Are poinsettias poisonous?
It seems appropriate to start December with a slightly festive post and a commonly asked question. Are poinsettias poisonous?
It is relevant because they are the most popular of all Christmas potplants. I am decreasingly festive as I age, rather like an old, artificial, silver tinsel, Christmas tree that has been in and out of its box just too many times. But the one thing that gets me in the mood and wanting to make mince pies is a colourful poinsettia in the house. It is a passing phase and my fascination with them does not linger. I have no desire to keep mine for years and it is almost a relief when the last bracts drop and I can turn my attention to something else but. for a few months, poinsettias are welcome and appreciated.
The question of toxicity arises because poinsettias are euphorbias (Euphorbia pulcherrima – the beautiful euphorbia) and all euphorbias have milky sap that is often irritant and sometimes very toxic and harmful (as in E. tirucalli which I have and am wary of because it can cause severe skin irritation). But the poinsettia is not as harmful as most other euphorbias and is unlikely to cause anything more than mild stomach upset even if ingested. It is unlikely to be eaten by pets or children and even then it is unlikely to be harmful. Of course I dare not say that it is harmless and the usual care should be taken and I would not leave it within reach of small children or puppies. Other houseplants are probably more harmful. You just need to be sensible.
Of course, if you are really worried you could buy a plastic one but I am not going to recommend that. Take the usual care and your poinsettia is not a threat to your health.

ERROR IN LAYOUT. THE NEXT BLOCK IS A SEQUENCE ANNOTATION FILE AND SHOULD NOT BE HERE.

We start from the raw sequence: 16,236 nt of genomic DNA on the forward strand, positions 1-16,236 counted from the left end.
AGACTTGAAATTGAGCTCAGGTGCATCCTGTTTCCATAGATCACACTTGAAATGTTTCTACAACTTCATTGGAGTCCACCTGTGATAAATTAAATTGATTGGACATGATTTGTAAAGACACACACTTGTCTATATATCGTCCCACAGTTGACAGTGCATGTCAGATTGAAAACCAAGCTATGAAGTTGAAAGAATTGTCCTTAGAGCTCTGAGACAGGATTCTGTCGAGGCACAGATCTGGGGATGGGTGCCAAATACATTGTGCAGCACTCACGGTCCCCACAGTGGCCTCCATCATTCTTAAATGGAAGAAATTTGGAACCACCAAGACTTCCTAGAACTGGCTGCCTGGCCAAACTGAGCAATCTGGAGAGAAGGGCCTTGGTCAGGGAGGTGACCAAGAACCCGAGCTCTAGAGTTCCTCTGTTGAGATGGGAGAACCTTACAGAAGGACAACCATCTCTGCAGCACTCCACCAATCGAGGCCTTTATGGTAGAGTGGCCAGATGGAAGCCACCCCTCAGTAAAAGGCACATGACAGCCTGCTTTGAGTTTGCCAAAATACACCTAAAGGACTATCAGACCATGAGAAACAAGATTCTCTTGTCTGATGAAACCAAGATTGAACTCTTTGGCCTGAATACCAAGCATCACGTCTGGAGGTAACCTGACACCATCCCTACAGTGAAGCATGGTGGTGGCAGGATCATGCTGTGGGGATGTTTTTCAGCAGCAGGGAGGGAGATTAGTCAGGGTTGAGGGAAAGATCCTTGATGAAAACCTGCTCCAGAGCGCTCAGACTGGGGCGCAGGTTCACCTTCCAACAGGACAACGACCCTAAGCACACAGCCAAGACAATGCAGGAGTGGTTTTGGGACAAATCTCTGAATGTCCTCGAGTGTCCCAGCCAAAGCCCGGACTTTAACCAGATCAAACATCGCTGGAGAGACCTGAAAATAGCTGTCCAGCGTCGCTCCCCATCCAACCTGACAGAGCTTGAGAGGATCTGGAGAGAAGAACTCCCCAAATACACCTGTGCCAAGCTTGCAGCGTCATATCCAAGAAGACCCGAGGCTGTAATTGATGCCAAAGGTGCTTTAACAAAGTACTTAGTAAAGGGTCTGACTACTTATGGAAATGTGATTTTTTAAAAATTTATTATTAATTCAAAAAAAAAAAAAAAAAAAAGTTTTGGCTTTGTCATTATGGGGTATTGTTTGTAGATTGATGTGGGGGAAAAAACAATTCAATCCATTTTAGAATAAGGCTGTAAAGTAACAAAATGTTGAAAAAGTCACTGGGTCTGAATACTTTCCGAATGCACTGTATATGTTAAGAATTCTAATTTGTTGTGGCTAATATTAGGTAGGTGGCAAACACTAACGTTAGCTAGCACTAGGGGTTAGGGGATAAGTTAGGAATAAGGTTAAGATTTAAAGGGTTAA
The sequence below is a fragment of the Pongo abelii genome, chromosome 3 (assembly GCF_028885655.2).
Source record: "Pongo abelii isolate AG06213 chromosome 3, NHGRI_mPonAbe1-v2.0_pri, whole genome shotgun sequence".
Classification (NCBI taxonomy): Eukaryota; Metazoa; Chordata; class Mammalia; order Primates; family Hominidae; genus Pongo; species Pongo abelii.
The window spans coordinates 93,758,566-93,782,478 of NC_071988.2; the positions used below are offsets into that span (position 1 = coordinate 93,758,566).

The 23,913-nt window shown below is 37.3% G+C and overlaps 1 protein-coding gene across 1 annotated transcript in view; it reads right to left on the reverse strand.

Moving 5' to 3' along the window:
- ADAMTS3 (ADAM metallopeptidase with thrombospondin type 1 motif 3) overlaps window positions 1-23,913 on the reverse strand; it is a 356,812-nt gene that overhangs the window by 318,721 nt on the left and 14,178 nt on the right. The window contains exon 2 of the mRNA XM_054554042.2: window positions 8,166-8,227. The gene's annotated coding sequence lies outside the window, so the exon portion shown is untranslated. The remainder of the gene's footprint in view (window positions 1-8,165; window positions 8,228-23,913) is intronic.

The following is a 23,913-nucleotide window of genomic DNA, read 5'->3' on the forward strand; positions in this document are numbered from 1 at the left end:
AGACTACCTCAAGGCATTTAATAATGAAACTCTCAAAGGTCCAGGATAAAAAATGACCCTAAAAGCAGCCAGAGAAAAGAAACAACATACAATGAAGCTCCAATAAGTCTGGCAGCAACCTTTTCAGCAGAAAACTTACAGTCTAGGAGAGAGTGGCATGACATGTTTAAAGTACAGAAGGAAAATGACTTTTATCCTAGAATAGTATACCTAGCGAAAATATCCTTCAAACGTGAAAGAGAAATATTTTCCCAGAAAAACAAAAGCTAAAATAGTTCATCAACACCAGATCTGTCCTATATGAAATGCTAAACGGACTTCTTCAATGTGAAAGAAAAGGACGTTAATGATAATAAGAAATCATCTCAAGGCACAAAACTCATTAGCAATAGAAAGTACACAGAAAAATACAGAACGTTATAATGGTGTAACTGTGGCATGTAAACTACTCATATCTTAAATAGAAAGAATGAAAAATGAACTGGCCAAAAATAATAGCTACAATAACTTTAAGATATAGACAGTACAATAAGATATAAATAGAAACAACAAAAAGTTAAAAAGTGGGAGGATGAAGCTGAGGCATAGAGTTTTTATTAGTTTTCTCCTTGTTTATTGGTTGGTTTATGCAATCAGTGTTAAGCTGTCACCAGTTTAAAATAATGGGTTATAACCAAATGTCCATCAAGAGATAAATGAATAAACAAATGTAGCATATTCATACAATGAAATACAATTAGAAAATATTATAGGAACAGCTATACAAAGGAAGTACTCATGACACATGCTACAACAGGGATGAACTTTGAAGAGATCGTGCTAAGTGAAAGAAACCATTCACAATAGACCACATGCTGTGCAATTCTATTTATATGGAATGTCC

When buying one, always buy from a shop that looks after them and be sure that they are not in the cold or in draughts or are bone dry or dripping in water. Locally grown plants are always best: they will not have been in a lorry for days and will have a smaller carbon footprint.
They are usually packed in plastic sleeves and you should check these and avoid any with lots of dropped, yellow or rotting leaves in the base. Slit the sleeve when you get them home so you do not damage the bracts. These marks will remain on the bracts and spoil the appearance of the plant. Obviously, if you break the bracts or leaves, avoid getting the milky sap on your skin and in your eyes and wash it off immediately – as a precaution.
Look for young, fresh plants with plenty of unopened buds in the centre of each cluster of bracts. Please don’t buy them if sprayed blue or with glitter glued all over them! But there are lots of naturally pink and cream poinsettias. I am never sure if I like these more than the traditional reds. I usually start off with a pink one – in fact the one below came home with me.
But I bet I will buy a red one too in the next few weeks.
Traditional red seems to have the upper hand this year and I haven’t seen any pinks or whites.
Springmount have plenty of other colours although supermarkets seem to only have reds – as far as I have seen
I rather like the pink and the white ones…
Me too 🙂
That is such an odd family. Most genera that are related to poinsettia look nothing like it. Some of the most popular sort are mistaken for cacti.